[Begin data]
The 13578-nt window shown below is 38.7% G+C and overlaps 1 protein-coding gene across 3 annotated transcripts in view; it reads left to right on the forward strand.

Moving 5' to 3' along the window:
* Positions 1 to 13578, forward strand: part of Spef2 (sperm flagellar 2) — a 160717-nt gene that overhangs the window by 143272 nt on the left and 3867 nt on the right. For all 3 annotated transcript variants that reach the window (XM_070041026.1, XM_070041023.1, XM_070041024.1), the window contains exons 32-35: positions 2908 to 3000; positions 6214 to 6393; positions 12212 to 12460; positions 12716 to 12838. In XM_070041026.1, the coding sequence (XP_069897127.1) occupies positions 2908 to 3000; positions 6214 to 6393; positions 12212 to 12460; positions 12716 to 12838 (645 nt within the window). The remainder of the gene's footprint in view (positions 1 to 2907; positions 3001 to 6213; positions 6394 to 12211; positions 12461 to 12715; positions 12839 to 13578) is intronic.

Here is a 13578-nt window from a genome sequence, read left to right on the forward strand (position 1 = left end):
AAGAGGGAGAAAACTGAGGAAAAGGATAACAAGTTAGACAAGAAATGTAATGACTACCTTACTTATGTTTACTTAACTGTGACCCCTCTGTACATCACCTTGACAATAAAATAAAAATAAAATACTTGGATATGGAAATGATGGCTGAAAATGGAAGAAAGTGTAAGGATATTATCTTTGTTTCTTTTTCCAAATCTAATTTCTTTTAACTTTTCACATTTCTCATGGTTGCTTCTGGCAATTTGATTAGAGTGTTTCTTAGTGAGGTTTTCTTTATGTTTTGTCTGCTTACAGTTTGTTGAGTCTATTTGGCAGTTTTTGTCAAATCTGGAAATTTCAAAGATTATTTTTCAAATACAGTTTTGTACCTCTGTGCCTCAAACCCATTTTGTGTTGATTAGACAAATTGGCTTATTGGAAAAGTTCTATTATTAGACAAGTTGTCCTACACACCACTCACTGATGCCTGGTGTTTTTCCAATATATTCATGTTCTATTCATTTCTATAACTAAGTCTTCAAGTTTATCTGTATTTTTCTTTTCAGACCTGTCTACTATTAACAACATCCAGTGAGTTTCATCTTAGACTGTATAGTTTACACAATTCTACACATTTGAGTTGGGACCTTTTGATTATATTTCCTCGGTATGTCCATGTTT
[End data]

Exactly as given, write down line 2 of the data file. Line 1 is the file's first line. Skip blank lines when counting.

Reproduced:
Moving 5' to 3' along the window: